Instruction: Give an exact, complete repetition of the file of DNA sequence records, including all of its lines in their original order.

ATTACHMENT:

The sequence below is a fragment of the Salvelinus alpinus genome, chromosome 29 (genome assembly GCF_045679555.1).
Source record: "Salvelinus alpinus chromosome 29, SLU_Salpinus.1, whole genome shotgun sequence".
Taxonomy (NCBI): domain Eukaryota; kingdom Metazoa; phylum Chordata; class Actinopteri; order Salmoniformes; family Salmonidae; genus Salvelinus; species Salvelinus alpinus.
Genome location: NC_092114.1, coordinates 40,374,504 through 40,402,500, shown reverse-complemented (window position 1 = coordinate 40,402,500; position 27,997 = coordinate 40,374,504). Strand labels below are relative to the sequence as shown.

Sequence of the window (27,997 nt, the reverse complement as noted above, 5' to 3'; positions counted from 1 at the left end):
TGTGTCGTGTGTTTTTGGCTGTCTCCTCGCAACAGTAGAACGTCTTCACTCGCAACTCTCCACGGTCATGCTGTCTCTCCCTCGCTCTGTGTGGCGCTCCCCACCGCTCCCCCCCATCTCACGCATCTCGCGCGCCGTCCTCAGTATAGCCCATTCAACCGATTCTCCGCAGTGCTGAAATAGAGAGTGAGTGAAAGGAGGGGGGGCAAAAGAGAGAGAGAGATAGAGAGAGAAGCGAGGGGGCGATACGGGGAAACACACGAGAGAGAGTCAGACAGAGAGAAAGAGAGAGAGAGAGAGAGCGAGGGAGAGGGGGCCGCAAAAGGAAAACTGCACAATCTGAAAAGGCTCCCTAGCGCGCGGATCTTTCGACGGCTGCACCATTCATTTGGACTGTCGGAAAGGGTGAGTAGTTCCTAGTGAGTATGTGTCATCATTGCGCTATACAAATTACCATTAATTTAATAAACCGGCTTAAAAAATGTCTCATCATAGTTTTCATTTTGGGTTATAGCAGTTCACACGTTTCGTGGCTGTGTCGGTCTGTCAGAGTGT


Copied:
The sequence below is a fragment of the Salvelinus alpinus genome, chromosome 29 (genome assembly GCF_045679555.1).
Source record: "Salvelinus alpinus chromosome 29, SLU_Salpinus.1, whole genome shotgun sequence".
Taxonomy (NCBI): domain Eukaryota; kingdom Metazoa; phylum Chordata; class Actinopteri; order Salmoniformes; family Salmonidae; genus Salvelinus; species Salvelinus alpinus.
Genome location: NC_092114.1, coordinates 40,374,504 through 40,402,500, shown reverse-complemented (window position 1 = coordinate 40,402,500; position 27,997 = coordinate 40,374,504). Strand labels below are relative to the sequence as shown.

Sequence of the window (27,997 nt, the reverse complement as noted above, 5' to 3'; positions counted from 1 at the left end):
TGTGTCGTGTGTTTTTGGCTGTCTCCTCGCAACAGTAGAACGTCTTCACTCGCAACTCTCCACGGTCATGCTGTCTCTCCCTCGCTCTGTGTGGCGCTCCCCACCGCTCCCCCCCATCTCACGCATCTCGCGCGCCGTCCTCAGTATAGCCCATTCAACCGATTCTCCGCAGTGCTGAAATAGAGAGTGAGTGAAAGGAGGGGGGGCAAAAGAGAGAGAGAGATAGAGAGAGAAGCGAGGGGGCGATACGGGGAAACACACGAGAGAGAGTCAGACAGAGAGAAAGAGAGAGAGAGAGAGAGCGAGGGAGAGGGGGCCGCAAAAGGAAAACTGCACAATCTGAAAAGGCTCCCTAGCGCGCGGATCTTTCGACGGCTGCACCATTCATTTGGACTGTCGGAAAGGGTGAGTAGTTCCTAGTGAGTATGTGTCATCATTGCGCTATACAAATTACCATTAATTTAATAAACCGGCTTAAAAAATGTCTCATCATAGTTTTCATTTTGGGTTATAGCAGTTCACACGTTTCGTGGCTGTGTCGGTCTGTCAGAGTGT